Companies could implement energy efficiency measures in the manufacturing business and for those in the service sector, said Seror. They can reduce the impact like switching off the computer during lunchtime, installing light sensors and printing on both sides of the paper.  For individuals, Seror suggested using more public transportation, riding the bicycle to the market, having a vegetarian meal once every two days, and educating children to turn off the lights in an unoccupied room. 

Criticism of Earth Hour

Meanwhile an anti-Earth Hour initiative has been established on Facebook and has so far attracted more than 400 members.  Esabel Nacu of Australia pointed out the irony of leaving the electricity of the fridge, computer, laptop and television sets turned on even though the lights are switched off.  Another member, Alexander Woodhouse said, “Earth Hour makes people feel like they’ve done their share and makes them better…that’s nice for them but it doesn’t help the earth.”

There are others on Facebook labelling the move as stupid and propaganda.  A blog has also been set up to get people to “Switch on the lights for Sanity Hour”.  There are also calls to submit pictures and evidence of power-hungry activities for Earth Hour 09.       

Seror rubbished the criticisms that people have of Earth Hour and reiterated that nothing could be changed significantly in a day to curb climate change.  “They haven’t really understood what Earth Hour is about,” she said. 

Urgency of financial crisis dwarfs environment issues?

While Seror does not discount the possibility that the urgency of the economic crisis might have shifted the priorities away from environmental issues, she sees some opportunities in the current economic crisis. The development of more environmentally-friendly technology which facilitates the change of a high carbon economy to a low carbon one such as wind and solar power, for example. Biofuels, which could help stimulate job creation and create new businesses, is another.

“I think in times of economic crisis and financial difficulty, it’s probably more relevant to what you can do.  It’s not only good for the planet but for your bank account,” she said.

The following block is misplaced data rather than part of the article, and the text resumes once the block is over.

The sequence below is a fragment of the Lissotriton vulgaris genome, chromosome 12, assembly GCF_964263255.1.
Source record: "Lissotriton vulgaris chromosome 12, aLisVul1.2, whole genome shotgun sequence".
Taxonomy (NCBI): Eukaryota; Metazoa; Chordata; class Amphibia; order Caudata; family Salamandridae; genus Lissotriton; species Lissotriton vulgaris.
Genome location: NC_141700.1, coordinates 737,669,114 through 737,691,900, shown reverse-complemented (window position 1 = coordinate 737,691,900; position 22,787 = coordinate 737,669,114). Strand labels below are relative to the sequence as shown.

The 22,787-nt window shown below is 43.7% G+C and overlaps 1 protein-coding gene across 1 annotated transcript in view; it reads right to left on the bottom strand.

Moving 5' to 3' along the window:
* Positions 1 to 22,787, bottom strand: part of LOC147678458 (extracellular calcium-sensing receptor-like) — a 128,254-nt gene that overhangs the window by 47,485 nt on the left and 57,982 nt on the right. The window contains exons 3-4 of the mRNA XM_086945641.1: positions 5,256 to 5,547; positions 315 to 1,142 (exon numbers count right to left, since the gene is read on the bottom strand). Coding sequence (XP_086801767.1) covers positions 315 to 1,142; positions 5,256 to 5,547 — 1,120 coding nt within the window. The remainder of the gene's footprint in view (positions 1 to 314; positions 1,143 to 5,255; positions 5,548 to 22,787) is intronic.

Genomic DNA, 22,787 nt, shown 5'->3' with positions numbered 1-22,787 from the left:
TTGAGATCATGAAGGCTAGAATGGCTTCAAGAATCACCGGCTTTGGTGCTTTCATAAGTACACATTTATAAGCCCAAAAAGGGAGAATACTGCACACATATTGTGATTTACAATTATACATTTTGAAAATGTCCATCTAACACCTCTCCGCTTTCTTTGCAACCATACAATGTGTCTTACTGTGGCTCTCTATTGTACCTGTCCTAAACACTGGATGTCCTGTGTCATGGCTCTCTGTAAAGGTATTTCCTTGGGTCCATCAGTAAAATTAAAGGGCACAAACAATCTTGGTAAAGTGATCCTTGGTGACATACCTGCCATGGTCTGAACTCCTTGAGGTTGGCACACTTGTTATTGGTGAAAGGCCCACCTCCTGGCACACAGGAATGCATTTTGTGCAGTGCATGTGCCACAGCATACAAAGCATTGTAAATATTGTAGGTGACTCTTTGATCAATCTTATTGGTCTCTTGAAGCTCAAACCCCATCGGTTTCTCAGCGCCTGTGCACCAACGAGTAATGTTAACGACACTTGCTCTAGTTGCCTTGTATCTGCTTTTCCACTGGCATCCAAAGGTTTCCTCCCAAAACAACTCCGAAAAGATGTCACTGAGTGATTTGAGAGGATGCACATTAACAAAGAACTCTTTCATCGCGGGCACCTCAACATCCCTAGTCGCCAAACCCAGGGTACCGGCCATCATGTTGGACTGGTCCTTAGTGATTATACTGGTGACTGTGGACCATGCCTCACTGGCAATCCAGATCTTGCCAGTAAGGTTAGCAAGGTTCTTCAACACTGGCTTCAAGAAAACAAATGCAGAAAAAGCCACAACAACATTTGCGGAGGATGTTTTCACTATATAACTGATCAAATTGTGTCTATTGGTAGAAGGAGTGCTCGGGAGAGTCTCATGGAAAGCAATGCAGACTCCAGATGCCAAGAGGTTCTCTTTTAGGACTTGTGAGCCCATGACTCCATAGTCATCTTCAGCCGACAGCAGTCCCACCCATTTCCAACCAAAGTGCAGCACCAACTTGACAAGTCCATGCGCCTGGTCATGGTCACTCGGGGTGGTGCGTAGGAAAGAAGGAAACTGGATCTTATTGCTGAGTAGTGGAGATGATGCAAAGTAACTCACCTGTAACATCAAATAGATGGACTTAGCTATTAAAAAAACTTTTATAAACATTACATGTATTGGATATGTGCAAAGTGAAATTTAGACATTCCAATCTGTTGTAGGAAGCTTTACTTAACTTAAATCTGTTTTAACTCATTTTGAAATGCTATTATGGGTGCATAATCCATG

WWF Australia, in cooperation with The Fairfax Media Group, inaugurated the first Earth Hour in Sydney in 2007.   The movement extended its reach internationally in 2008, and this year hopes to achieve the participation of one billion people for the global event. 

If you are at home tomorrow at 830pm, will you do your part by switching off your lights for an hour to show your support for and solidarity with Mother Earth?  Leave them on, or turn’em off, it’s you who decide!  

Visit for more details.

Here is the official video of Earth Hour 2009:


Results of Street Poll at the National University of Singapore

With less than 24 hours to go before Earth Hour, The Online Citizen visited the National University of Singapore and conducted a quick one-hour street poll of 34 people. 88.2 per cent indicated unequivocally that they have heard about Earth Hour.  79.4 per cent of those polled had also managed to correctly identify what Earth Hour was about. 

Among those polled, 47.1 per cent expressed their unequivocal support for Earth Hour by turning their lights out at 8.30pm if they are at home.  32.4 per cent did not give a definite answer.  17.6 per cent gave a firm no, while 2.9 per cent did not comment.  

Have you heard of Earth Hour 2009?



Can you identify what Earth Hour is about?
(Switching the lights off at 8.30pm on Saturday 28 March for one hour)


If you are at home on Saturday 28 March from 830pm to 930pm, will you show you support and solidarity for Earth Hour by switching off the lights for one hour?


Do you think Earth Hour is a good way to get people to be aware of global warming and climate change?


Do you think Earth Hour is just merely a symbolic event?